I only had about a two hour walk back to the car the next day but it was another pleasant stroll through pine woods, which I thought were even lovelier than the ones I had walked through on the way out.
more pine woods.jpg
After crossing a ford at 483921 I decided to stick to the riverside path as it was so pleasant.
ford.jpg
It eventually reaches a bridge that leads to the back gate of Glen Tanar House but another path takes you past a pretty lake with a boat house before you join the main track again.
lake with boathouse.jpg


Mount Keen may not be a very exciting hill but it made an enjoyable outing with the tent. You won’t be hearing from me for a while as I am heading to the States for a while. Hope everybody has a great summer in the hills. Cheers for now.
:wave:
User avatar
bootsandpaddles
 
Posts: 653
Munros:282   Corbetts:101
Donalds:7
Joined: Aug 5, 2008

Re: Mount Keen and beyond

Postby Paul Webster » Sat Jul 11, 2009 8:41 pm

Enjoyed that - love the pinewoods in that area. You are actually quite lucky with the ticks - I think Helen gathered about 8 yesterday on the Glenelg peninsula.

I am heading to the States for a while
:shock: :wave: :wave:
User avatar
Paul Webster
Site Admin
Walker
 
Posts: 5173
Munros:282   Corbetts:222
Grahams:62   Donalds:39
Sub 2000:113   Hewitts:133
Wainwrights:134   
Joined: Jan 6, 2007
Location: Nr Grantown-on-Spey

Re: Mount Keen and beyond

Postby mountain coward » Sun Jul 12, 2009 12:19 am

I always get loads of ticks - but then I will insist on sprawling around in the grass in shorts I suppose! I've found a great way to get them off is douse them in whisky (a cheap and nasty one will do) and then they stand up away from your skin apart from their mouth (must burn them or something). You can then see which way to pull them out without leaving their head in you.

I didn't find Mount Keen boring - I found it a very pleasant walk - we did it from Aboyne or Ballater, dropped down into Glen Tanar to join your route (looks nice camping at the head of that glen by some old ruins) and then went over to Glen Mark and the Queens Well where my parents kindly picked us up! :)

LOL to the bit where you spoke aloud thinking you were alone and weren't! I'm always doing that as I quite often chunter away to myself if I'm on my own - have to really if there's noone else to chat to;-)

The B on the boundary post will be for a place nearby facing that side of the stone (usually) - so perhaps Ballater?

Oh - and don't complain about the polytunnels... they're responsible for the best raspberries in the world! :)
mountain coward
 

Re: Mount Keen and beyond

Postby bootsandpaddles » Sun Jul 12, 2009 10:39 am

Paul Webster wrote:Enjoyed that - love the pinewoods in that area. You are actually quite lucky with the ticks - I think Helen gathered about 8 yesterday on the Glenelg peninsula.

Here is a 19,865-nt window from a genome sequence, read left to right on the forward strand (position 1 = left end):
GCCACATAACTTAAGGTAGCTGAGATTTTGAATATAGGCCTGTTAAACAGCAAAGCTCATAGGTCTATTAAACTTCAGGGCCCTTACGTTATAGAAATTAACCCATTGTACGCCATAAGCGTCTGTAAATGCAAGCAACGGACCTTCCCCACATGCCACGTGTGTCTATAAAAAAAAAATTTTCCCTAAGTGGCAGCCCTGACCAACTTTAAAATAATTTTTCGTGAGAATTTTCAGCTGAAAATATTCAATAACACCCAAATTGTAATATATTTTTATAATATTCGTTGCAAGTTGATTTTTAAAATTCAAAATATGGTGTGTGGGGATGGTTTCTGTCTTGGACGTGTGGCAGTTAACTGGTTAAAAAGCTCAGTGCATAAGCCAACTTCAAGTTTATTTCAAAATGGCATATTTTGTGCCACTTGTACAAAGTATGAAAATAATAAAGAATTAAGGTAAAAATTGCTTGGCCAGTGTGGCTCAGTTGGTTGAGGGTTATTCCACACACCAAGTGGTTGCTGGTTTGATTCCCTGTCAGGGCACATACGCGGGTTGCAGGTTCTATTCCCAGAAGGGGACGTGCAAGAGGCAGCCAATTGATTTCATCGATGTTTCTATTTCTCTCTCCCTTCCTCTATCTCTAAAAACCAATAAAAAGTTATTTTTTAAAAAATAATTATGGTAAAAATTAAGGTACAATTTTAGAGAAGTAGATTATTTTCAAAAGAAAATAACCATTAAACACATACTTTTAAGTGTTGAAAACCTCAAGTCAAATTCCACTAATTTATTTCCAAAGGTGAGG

I am heading to the States for a while
:shock: :wave: :wave:


Only going for a couple of months - will be back in September for more Munros.

Thanks for your tips re ticks, Mountain Coward, but my rucksack was heavy enough without having to take whisky as well! It would have been good to do a one way trip over Mount Keen but I had nobody to pick me up from the other end. The circular route was a compromise to avoid having to walk in and out the same way.
User avatar
bootsandpaddles
 
Posts: 653
Munros:282   Corbetts:101
Donalds:7
Joined: Aug 5, 2008

Re: Mount Keen and beyond

Postby mountain coward » Fri Jul 17, 2009 12:54 am

bootsandpaddles wrote:Thanks for your tips re ticks, Mountain Coward, but my rucksack was heavy enough without having to take whisky as well!


Hi again - I didn't mean a full bottle - I just take a miniature of one of the cheaper ones with me. Also, providing you get them off within 24 hours (I think it's that time frame) in order to avoid Lyme's Disease, you can just keep the whisky back at base and apply it in the evening to do your tick removal.
mountain coward
 

Re: Mount Keen and beyond

Postby gmcsutube » Fri Jan 28, 2011 7:07 pm

Great clear pictures!
The stone with the bee on it that you said was conveniently pointing in the direction of Braid Cairn, like the one near the summit of Mount Keen is a boundary stone. Boundary between Kincardineshire and Forfarshire?
I was up towards Braid Cairn this morning following the path up beside Glascorrie Burn, where the burn crosses the main Mount Keen path from Invermark. From due to the cloudsnot far beyond the top of Glas Corrie walking on fresh snow the there was poor visibity, so decided to retrace my steps back to the car.
gmcsutube
Mountain Walker
 
Posts: 7
Joined: Jan 28, 2011

1 person thinks this report is great.
Register or Login
free to be able to rate and comment on reports (as well as access 1:25000 mapping).



Walkhighlands community forum is now advert free

We need help to keep the site online.
Can you help support Walkhighlands and the online community by setting up a monthly donation by direct debit?



Return to Walk reports - Scotland

Who is online

Users browsing this forum: Allymac2, brianyoung, EmmaKTunskeen, gammy leg walker, IngaM, jamanda, malrobb, weregettingthere and 93 guests